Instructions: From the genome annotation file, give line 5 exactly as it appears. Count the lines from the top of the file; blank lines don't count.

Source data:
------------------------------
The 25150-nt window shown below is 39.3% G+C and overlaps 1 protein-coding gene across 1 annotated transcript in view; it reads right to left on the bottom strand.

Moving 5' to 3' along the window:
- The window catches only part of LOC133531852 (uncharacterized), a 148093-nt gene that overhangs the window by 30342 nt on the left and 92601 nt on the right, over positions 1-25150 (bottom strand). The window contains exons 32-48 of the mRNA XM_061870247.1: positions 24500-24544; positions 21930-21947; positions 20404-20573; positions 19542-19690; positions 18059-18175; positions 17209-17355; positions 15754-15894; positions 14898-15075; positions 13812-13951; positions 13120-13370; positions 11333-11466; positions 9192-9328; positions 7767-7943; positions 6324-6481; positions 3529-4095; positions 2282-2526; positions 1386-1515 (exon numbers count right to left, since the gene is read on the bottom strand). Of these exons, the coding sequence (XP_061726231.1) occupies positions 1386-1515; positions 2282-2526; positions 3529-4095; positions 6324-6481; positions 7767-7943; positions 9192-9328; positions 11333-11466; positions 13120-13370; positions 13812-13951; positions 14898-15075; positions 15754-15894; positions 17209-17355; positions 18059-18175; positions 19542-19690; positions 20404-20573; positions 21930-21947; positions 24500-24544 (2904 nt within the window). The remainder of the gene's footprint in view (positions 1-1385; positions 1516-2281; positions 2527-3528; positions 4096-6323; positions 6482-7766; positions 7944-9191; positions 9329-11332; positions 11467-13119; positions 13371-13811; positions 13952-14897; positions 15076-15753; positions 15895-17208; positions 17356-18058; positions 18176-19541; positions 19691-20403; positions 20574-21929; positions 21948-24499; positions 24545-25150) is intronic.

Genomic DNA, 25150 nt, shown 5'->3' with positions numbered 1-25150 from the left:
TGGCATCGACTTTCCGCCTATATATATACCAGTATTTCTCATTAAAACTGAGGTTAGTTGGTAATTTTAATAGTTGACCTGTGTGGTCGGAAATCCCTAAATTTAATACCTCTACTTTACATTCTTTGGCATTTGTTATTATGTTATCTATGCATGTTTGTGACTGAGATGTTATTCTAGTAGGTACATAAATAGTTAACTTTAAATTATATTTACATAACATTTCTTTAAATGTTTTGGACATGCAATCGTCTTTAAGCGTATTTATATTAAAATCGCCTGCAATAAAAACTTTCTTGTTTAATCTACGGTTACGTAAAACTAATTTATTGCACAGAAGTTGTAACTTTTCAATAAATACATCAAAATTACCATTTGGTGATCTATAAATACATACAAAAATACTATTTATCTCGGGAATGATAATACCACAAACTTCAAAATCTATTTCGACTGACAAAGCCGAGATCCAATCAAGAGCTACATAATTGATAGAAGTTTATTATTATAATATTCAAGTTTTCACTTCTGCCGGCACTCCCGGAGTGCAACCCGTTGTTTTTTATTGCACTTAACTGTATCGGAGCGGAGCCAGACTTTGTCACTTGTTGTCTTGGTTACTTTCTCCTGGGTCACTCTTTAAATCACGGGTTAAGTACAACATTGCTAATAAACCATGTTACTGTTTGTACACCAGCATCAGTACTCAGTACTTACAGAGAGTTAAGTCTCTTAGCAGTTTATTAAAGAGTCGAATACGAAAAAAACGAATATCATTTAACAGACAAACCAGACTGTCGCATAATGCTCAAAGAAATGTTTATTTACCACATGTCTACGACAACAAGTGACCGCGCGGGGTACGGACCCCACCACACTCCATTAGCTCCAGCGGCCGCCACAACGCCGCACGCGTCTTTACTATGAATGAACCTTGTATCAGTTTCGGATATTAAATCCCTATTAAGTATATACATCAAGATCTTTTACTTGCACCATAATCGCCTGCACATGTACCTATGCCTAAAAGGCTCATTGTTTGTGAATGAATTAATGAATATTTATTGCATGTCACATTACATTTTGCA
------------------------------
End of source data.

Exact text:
TGGCATCGACTTTCCGCCTATATATATACCAGTATTTCTCATTAAAACTGAGGTTAGTTGGTAATTTTAATAGTTGACCTGTGTGGTCGGAAATCCCTAAATTTAATACCTCTACTTTACATTCTTTGGCATTTGTTATTATGTTATCTATGCATGTTTGTGACTGAGATGTTATTCTAGTAGGTACATAAATAGTTAACTTTAAATTATATTTACATAACATTTCTTTAAATGTTTTGGACATGCAATCGTCTTTAAGCGTATTTATATTAAAATCGCCTGCAATAAAAACTTTCTTGTTTAATCTACGGTTACGTAAAACTAATTTATTGCACAGAAGTTGTAACTTTTCAATAAATACATCAAAATTACCATTTGGTGATCTATAAATACATACAAAAATACTATTTATCTCGGGAATGATAATACCACAAACTTCAAAATCTATTTCGACTGACAAAGCCGAGATCCAATCAAGAGCTACATAATTGATAGAAGTTTATTATTATAATATTCAAGTTTTCACTTCTGCCGGCACTCCCGGAGTGCAACCCGTTGTTTTTTATTGCACTTAACTGTATCGGAGCGGAGCCAGACTTTGTCACTTGTTGTCTTGGTTACTTTCTCCTGGGTCACTCTTTAAATCACGGGTTAAGTACAACATTGCTAATAAACCATGTTACTGTTTGTACACCAGCATCAGTACTCAGTACTTACAGAGAGTTAAGTCTCTTAGCAGTTTATTAAAGAGTCGAATACGAAAAAAACGAATATCATTTAACAGACAAACCAGACTGTCGCATAATGCTCAAAGAAATGTTTATTTACCACATGTCTACGACAACAAGTGACCGCGCGGGGTACGGACCCCACCACACTCCATTAGCTCCAGCGGCCGCCACAACGCCGCACGCGTCTTTACTATGAATGAACCTTGTATCAGTTTCGGATATTAAATCCCTATTAAGTATATACATCAAGATCTTTTACTTGCACCATAATCGCCTGCACATGTACCTATGCCTAAAAGGCTCATTGTTTGTGAATGAATTAATGAATATTTATTGCATGTCACATTACATTTTGCA